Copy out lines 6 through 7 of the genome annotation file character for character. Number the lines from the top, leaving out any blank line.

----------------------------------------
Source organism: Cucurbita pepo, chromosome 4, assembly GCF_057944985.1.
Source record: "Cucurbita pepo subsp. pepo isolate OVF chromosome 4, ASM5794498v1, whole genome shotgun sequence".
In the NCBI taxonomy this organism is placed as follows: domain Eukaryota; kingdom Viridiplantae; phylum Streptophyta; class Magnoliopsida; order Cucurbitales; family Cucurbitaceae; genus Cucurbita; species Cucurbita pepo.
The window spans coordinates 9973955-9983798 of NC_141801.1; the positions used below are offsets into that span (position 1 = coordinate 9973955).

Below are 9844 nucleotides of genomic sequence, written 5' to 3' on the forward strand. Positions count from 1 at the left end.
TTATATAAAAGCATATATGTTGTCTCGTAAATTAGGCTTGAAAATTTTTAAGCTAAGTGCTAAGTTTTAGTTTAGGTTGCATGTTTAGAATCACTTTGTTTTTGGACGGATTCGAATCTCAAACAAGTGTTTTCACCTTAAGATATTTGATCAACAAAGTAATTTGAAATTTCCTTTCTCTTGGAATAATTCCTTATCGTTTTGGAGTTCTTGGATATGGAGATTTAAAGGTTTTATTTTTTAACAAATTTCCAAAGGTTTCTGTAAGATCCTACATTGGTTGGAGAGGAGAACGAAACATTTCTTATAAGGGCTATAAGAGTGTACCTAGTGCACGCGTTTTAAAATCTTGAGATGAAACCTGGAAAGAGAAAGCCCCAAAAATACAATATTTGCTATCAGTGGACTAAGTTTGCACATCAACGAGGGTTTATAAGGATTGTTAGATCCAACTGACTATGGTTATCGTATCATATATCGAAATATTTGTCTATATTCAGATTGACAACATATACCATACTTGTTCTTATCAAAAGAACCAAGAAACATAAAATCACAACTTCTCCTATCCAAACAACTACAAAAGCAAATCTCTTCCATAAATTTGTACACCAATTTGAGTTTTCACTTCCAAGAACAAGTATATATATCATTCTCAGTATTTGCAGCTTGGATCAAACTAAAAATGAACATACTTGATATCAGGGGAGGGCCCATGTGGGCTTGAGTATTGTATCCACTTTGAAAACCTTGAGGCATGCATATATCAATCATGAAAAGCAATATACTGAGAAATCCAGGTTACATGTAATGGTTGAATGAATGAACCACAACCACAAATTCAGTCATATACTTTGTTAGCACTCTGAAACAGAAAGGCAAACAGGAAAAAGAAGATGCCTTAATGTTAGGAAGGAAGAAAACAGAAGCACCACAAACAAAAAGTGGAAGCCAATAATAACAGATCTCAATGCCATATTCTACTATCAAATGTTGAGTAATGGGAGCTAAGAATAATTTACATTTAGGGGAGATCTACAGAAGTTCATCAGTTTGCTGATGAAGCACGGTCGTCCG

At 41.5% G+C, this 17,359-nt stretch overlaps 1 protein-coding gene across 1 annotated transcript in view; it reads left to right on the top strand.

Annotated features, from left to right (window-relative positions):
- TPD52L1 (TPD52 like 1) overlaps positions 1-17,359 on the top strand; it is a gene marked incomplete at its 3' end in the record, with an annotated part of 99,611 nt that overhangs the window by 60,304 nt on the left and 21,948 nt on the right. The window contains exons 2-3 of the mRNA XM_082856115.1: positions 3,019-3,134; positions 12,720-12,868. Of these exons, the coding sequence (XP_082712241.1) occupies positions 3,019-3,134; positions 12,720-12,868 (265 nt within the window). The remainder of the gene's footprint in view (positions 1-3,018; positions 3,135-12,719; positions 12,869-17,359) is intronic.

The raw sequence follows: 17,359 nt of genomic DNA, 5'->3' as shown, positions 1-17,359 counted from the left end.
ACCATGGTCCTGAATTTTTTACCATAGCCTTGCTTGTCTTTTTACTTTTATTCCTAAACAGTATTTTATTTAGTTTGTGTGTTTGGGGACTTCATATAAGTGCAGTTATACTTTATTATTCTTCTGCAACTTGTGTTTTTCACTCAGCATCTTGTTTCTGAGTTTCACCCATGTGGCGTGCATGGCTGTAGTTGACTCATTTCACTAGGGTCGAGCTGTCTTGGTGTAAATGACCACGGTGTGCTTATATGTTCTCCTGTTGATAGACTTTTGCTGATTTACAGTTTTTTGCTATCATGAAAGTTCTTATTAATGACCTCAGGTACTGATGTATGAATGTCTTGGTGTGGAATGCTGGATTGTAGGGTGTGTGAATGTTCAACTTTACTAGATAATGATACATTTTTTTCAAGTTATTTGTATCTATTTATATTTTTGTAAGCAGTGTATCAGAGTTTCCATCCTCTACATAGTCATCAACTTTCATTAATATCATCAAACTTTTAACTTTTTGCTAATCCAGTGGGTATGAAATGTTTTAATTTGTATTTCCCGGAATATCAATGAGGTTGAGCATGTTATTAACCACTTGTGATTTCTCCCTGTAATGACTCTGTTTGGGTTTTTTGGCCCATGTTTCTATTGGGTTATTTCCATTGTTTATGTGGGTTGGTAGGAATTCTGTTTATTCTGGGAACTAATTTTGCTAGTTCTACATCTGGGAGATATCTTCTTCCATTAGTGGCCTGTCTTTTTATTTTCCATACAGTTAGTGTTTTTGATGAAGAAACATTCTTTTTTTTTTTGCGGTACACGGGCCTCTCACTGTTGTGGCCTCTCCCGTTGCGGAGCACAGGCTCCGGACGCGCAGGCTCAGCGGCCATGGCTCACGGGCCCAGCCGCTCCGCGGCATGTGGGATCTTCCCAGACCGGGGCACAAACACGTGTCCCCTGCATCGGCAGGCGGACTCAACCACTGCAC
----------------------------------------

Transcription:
TTATATAAAAGCATATATGTTGTCTCGTAAATTAGGCTTGAAAATTTTTAAGCTAAGTGCTAAGTTTTAGTTTAGGTTGCATGTTTAGAATCACTTTGTTTTTGGACGGATTCGAATCTCAAACAAGTGTTTTCACCTTAAGATATTTGATCAACAAAGTAATTTGAAATTTCCTTTCTCTTGGAATAATTCCTTATCGTTTTGGAGTTCTTGGATATGGAGATTTAAAGGTTTTATTTTTTAACAAATTTCCAAAGGTTTCTGTAAGATCCTACATTGGTTGGAGAGGAGAACGAAACATTTCTTATAAGGGCTATAAGAGTGTACCTAGTGCACGCGTTTTAAAATCTTGAGATGAAACCTGGAAAGAGAAAGCCCCAAAAATACAATATTTGCTATCAGTGGACTAAGTTTGCACATCAACGAGGGTTTATAAGGATTGTTAGATCCAACTGACTATGGTTATCGTATCATATATCGAAATATTTGTCTATATTCAGATTGACAACATATACCATACTTGTTCTTATCAAAAGAACCAAGAAACATAAAATCACAACTTCTCCTATCCAAACAACTACAAAAGCAAATCTCTTCCATAAATTTGTACACCAATTTGAGTTTTCACTTCCAAGAACAAGTATATATATCATTCTCAGTATTTGCAGCTTGGATCAAACTAAAAATGAACATACTTGATATCAGGGGAGGGCCCATGTGGGCTTGAGTATTGTATCCACTTTGAAAACCTTGAGGCATGCATATATCAATCATGAAAAGCAATATACTGAGAAATCCAGGTTACATGTAATGGTTGAATGAATGAACCACAACCACAAATTCAGTCATATACTTTGTTAGCACTCTGAAACAGAAAGGCAAACAGGAAAAAGAAGATGCCTTAATGTTAGGAAGGAAGAAAACAGAAGCACCACAAACAAAAAGTGGAAGCCAATAATAACAGATCTCAATGCCATATTCTACTATCAAATGTTGAGTAATGGGAGCTAAGAATAATTTACATTTAGGGGAGATCTACAGAAGTTCATCAGTTTGCTGATGAAGCACGGTCGTCCG

At 41.5% G+C, this 17,359-nt stretch overlaps 1 protein-coding gene across 1 annotated transcript in view; it reads left to right on the top strand.